» Christopher W. Tubbs, Ph.D., Associate Director, Reproductive Sciences, San Diego Zoo Global Institute for Conservation Research

Wednesday, January 8, 2020

Cellular Immunotherapy for treatment of cancer: from transplant to gene therapy

One of the first demonstrations of the immune systems ability to recognize and reject cancer came from the work done in stem cell transplantation as a treatment for leukemia. This therapeutic effect has been now shown for many other cancers including lymphoma, leukemia, and myeloma and actually contributes to the cure of patients undergoing this procedure. In the years that followed, research was conducted to develop an immune therapy that was specific for a given cancer by introducing new genes into healthy immune cells( T cells) that endows the cells with the ability to recognize proteins on the surface of the cancer cell and eliminate it, similar to what the immune system does against viruses. This has now lead to a new therapy that is being increasingly utilized in the treatment of people with cancer using genetically engineered immune cells in addition to the traditional treatments of chemotherapy, surgery, and radiation. For some cancers, we can now imagine a time when immune based therapies will replace many of the chemotherapy approaches we now use for cancer.

» Stephen Forman, City of Hope

Tuesday, December 10, 2019

Genome Editing with CRISPR-Cas systems: Challenges and Opportunities in a New Era of Biology

CRISPR gene editing is transforming biology. Fundamental research to understand how bacteria fight viral infections uncovered how the CRISPR system uses Cas proteins with RNA as a programmable guide to detect and cut specific DNA sequences. Cas/RNA complexes constitute a powerful toolkit for genome editing in animals, plants and bacteria. I discussed research into this amazing family of proteins: where they came from, how they work and how CRISPR technologies are revolutionizing research, biomedicine and agriculture. I also discussed the ethical challenges of some of these applications with a focus on what our decisions now might mean for future generations.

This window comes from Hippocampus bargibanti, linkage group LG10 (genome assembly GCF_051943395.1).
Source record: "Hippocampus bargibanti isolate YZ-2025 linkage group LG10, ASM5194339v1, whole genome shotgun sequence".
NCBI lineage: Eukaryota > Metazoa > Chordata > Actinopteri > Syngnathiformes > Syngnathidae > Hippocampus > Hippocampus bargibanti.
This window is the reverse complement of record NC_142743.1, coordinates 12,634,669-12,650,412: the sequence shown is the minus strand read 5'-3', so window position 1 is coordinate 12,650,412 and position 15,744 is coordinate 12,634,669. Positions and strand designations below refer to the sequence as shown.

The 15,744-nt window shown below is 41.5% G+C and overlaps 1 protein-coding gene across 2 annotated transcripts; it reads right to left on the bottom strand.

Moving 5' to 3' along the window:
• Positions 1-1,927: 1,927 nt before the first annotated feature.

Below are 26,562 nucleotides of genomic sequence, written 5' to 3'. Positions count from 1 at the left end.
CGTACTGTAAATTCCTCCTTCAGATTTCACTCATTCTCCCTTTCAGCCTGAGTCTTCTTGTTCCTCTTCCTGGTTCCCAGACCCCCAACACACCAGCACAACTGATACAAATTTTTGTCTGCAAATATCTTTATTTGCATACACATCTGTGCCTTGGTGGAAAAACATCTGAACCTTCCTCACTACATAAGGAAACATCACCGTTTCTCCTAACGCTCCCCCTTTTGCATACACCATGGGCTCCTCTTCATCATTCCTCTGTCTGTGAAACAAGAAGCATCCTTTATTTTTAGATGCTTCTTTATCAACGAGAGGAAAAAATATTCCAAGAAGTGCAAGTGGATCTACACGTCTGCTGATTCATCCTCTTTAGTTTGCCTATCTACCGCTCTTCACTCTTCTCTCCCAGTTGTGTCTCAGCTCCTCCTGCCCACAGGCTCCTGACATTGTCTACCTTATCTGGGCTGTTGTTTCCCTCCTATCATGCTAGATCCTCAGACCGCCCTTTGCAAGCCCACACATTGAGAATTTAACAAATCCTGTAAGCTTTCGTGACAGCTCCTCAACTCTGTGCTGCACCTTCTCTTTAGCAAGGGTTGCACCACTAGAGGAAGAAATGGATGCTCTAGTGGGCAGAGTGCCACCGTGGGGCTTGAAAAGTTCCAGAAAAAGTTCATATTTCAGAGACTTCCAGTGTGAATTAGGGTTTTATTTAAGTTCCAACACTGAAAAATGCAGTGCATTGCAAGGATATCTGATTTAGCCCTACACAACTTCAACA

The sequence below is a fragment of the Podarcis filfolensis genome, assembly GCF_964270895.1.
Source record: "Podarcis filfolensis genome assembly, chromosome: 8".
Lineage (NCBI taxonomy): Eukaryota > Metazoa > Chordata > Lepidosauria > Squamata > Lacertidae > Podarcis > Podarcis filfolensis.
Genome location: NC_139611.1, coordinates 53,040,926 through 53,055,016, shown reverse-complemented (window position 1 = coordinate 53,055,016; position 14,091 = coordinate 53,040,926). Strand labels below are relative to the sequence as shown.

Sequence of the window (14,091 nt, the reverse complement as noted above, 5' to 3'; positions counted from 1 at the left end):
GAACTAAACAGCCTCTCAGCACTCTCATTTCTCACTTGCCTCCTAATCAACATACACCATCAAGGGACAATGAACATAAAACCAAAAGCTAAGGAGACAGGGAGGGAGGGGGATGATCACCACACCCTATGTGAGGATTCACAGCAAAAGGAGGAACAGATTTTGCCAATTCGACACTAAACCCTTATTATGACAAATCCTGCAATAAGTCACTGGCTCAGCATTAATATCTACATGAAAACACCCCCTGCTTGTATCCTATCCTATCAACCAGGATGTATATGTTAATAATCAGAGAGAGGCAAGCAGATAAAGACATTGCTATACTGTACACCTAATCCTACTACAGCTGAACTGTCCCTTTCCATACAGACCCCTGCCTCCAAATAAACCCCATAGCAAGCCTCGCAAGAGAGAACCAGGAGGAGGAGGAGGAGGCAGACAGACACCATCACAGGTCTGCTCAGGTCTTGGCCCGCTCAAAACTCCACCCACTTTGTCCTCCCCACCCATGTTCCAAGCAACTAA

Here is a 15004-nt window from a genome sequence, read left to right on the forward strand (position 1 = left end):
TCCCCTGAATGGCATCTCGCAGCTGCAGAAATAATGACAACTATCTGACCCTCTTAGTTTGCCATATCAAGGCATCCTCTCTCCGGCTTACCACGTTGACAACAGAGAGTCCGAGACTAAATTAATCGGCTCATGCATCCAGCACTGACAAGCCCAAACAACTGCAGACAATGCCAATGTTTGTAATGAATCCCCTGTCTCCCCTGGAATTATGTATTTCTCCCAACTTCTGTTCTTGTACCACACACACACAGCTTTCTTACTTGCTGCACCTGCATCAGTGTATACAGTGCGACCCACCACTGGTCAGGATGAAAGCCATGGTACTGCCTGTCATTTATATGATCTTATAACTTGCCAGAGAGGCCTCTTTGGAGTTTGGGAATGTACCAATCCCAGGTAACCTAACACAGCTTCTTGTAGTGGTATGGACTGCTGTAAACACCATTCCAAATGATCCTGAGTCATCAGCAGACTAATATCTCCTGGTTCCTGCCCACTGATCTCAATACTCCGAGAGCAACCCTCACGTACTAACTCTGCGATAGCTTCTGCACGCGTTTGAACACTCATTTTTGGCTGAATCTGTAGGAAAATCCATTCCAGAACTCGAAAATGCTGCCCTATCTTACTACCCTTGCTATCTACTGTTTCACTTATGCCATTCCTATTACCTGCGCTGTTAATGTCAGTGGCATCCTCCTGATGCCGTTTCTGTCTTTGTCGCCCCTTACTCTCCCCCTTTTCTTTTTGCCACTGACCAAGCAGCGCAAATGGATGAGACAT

» Jennifer Doudna, University of California, Berkeley

Wednesday, December 4, 2019

An Open Discussion on Facial Recognition Technology

For nearly 60 years, the U.S. government has been investing in the development, testing and standardization of automated technologies for recognizing persons by their faces. In this talk, Dr. James Wayman will gave a brief history of the development of automated facial recognition, explained how the computer algorithms really work, showed recent government test results on system accuracies, looked at current state and local legislation limiting both government and private applications, then explored criticisms of racial bias and function creep.

» James L. Wayman, Ph.D., FIEEE, FIET, IEEE Distinguished Lecturer.

Wednesday, November 20, 2019

Psyche: Mission to a Metal Asteroid

Do you ever wonder what the heart of a baby planet is like? NASA does, too! Psyche is an orbiter mission now in development to visit the asteroid named Psyche, one of our solar system’s most unique objects. As far as scientists can tell by examining it from the Earth, it is a large, perhaps mostly-metal asteroid big enough to span the distance from Los Angeles to San Diego... and it may be the now-exposed core of a protoplanet. Learn about the details from Tracy Drain, the mission’s Deputy Project System Engineer.

» Tracy Drain, Systems Engineer working at NASA’s JPL

Wednesday, November 6, 2019

Exercise Builds Brain Health